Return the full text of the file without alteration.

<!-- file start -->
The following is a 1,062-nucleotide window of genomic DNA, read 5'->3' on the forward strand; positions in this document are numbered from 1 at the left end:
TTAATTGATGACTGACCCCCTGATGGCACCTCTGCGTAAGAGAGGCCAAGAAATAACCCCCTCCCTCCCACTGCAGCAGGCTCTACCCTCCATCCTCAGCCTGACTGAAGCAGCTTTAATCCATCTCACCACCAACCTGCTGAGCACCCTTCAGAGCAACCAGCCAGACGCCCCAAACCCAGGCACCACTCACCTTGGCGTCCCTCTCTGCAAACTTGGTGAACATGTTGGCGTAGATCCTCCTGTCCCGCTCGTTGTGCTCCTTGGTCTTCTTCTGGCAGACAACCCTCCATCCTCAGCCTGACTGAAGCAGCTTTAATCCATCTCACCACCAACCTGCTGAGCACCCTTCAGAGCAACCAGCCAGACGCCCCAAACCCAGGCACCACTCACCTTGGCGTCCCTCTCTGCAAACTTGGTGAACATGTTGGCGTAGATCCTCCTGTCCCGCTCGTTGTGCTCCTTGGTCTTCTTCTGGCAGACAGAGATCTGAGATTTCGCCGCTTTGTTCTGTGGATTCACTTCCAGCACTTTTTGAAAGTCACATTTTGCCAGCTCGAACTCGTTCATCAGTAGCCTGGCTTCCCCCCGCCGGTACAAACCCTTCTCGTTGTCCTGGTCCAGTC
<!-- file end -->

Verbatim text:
The following is a 1,062-nucleotide window of genomic DNA, read 5'->3' on the forward strand; positions in this document are numbered from 1 at the left end:
TTAATTGATGACTGACCCCCTGATGGCACCTCTGCGTAAGAGAGGCCAAGAAATAACCCCCTCCCTCCCACTGCAGCAGGCTCTACCCTCCATCCTCAGCCTGACTGAAGCAGCTTTAATCCATCTCACCACCAACCTGCTGAGCACCCTTCAGAGCAACCAGCCAGACGCCCCAAACCCAGGCACCACTCACCTTGGCGTCCCTCTCTGCAAACTTGGTGAACATGTTGGCGTAGATCCTCCTGTCCCGCTCGTTGTGCTCCTTGGTCTTCTTCTGGCAGACAACCCTCCATCCTCAGCCTGACTGAAGCAGCTTTAATCCATCTCACCACCAACCTGCTGAGCACCCTTCAGAGCAACCAGCCAGACGCCCCAAACCCAGGCACCACTCACCTTGGCGTCCCTCTCTGCAAACTTGGTGAACATGTTGGCGTAGATCCTCCTGTCCCGCTCGTTGTGCTCCTTGGTCTTCTTCTGGCAGACAGAGATCTGAGATTTCGCCGCTTTGTTCTGTGGATTCACTTCCAGCACTTTTTGAAAGTCACATTTTGCCAGCTCGAACTCGTTCATCAGTAGCCTGGCTTCCCCCCGCCGGTACAAACCCTTCTCGTTGTCCTGGTCCAGTC